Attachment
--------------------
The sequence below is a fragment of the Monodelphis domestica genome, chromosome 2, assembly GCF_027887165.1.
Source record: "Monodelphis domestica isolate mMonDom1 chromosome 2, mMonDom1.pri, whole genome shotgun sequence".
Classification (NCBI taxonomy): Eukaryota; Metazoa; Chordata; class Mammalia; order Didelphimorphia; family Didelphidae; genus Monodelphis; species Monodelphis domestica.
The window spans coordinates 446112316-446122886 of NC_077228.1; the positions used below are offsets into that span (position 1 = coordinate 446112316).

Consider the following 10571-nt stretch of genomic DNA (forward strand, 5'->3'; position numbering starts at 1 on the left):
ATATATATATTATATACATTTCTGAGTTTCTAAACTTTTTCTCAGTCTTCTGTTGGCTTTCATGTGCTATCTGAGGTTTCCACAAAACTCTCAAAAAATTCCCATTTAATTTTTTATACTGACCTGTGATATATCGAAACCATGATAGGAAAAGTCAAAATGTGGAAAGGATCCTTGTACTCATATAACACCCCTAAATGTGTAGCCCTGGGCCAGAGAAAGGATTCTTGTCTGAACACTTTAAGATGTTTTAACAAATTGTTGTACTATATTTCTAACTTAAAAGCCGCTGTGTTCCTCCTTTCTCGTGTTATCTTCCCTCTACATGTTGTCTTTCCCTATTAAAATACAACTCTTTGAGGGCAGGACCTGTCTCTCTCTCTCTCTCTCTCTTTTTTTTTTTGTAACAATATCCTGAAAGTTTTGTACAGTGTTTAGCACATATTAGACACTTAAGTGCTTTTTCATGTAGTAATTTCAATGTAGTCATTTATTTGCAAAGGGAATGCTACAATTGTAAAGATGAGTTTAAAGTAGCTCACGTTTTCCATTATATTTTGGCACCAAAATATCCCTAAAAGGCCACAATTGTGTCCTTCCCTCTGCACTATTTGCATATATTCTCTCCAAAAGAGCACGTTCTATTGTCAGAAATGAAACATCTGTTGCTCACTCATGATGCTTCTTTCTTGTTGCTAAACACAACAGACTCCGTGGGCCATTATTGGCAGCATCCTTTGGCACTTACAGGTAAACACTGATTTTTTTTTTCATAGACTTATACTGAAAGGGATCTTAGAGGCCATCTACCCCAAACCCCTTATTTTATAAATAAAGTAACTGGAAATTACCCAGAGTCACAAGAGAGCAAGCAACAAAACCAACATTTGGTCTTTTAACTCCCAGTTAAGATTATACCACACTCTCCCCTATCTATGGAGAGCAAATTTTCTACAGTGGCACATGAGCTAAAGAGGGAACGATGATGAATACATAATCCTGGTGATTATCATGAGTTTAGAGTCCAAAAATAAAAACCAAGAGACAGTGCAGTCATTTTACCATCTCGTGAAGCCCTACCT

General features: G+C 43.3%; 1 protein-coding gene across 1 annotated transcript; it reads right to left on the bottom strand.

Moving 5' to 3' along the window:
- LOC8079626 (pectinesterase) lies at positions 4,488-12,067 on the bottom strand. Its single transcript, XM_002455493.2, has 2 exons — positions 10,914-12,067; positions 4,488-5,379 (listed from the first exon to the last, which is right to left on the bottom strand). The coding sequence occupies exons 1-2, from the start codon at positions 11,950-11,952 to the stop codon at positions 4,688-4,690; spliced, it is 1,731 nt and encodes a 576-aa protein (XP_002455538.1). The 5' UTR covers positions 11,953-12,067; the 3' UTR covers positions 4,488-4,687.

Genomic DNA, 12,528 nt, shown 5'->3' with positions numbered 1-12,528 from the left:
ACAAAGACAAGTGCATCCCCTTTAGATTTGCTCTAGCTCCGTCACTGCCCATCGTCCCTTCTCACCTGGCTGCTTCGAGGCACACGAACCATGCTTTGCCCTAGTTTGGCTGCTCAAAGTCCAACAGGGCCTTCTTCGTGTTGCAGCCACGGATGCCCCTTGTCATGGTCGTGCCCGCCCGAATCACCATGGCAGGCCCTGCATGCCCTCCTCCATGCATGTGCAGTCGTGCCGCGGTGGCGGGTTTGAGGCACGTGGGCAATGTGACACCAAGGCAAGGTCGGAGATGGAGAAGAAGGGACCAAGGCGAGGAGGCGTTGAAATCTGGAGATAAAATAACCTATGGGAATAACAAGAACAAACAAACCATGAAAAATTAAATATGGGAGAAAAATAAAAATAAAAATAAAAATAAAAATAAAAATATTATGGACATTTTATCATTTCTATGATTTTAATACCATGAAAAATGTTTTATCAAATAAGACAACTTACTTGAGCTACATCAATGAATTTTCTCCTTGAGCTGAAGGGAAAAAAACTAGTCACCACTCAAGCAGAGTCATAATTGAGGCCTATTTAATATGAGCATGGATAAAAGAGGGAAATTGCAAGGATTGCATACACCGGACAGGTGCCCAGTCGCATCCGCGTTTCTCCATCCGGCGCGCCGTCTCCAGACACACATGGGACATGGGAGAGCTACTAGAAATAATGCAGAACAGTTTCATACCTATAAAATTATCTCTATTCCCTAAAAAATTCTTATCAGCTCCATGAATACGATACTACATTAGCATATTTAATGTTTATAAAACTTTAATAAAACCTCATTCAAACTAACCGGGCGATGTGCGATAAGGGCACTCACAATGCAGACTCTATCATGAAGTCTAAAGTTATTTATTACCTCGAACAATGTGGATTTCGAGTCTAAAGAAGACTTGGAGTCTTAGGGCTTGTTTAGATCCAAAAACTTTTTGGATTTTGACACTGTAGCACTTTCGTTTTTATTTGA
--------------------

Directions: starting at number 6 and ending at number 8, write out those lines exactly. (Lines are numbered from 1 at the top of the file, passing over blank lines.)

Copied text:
ATATATATATTATATACATTTCTGAGTTTCTAAACTTTTTCTCAGTCTTCTGTTGGCTTTCATGTGCTATCTGAGGTTTCCACAAAACTCTCAAAAAATTCCCATTTAATTTTTTATACTGACCTGTGATATATCGAAACCATGATAGGAAAAGTCAAAATGTGGAAAGGATCCTTGTACTCATATAACACCCCTAAATGTGTAGCCCTGGGCCAGAGAAAGGATTCTTGTCTGAACACTTTAAGATGTTTTAACAAATTGTTGTACTATATTTCTAACTTAAAAGCCGCTGTGTTCCTCCTTTCTCGTGTTATCTTCCCTCTACATGTTGTCTTTCCCTATTAAAATACAACTCTTTGAGGGCAGGACCTGTCTCTCTCTCTCTCTCTCTCTTTTTTTTTTTGTAACAATATCCTGAAAGTTTTGTACAGTGTTTAGCACATATTAGACACTTAAGTGCTTTTTCATGTAGTAATTTCAATGTAGTCATTTATTTGCAAAGGGAATGCTACAATTGTAAAGATGAGTTTAAAGTAGCTCACGTTTTCCATTATATTTTGGCACCAAAATATCCCTAAAAGGCCACAATTGTGTCCTTCCCTCTGCACTATTTGCATATATTCTCTCCAAAAGAGCACGTTCTATTGTCAGAAATGAAACATCTGTTGCTCACTCATGATGCTTCTTTCTTGTTGCTAAACACAACAGACTCCGTGGGCCATTATTGGCAGCATCCTTTGGCACTTACAGGTAAACACTGATTTTTTTTTTCATAGACTTATACTGAAAGGGATCTTAGAGGCCATCTACCCCAAACCCCTTATTTTATAAATAAAGTAACTGGAAATTACCCAGAGTCACAAGAGAGCAAGCAACAAAACCAACATTTGGTCTTTTAACTCCCAGTTAAGATTATACCACACTCTCCCCTATCTATGGAGAGCAAATTTTCTACAGTGGCACATGAGCTAAAGAGGGAACGATGATGAATACATAATCCTGGTGATTATCATGAGTTTAGAGTCCAAAAATAAAAACCAAGAGACAGTGCAGTCATTTTACCATCTCGTGAAGCCCTACCT

General features: G+C 43.3%; 1 protein-coding gene across 1 annotated transcript; it reads right to left on the bottom strand.

Moving 5' to 3' along the window: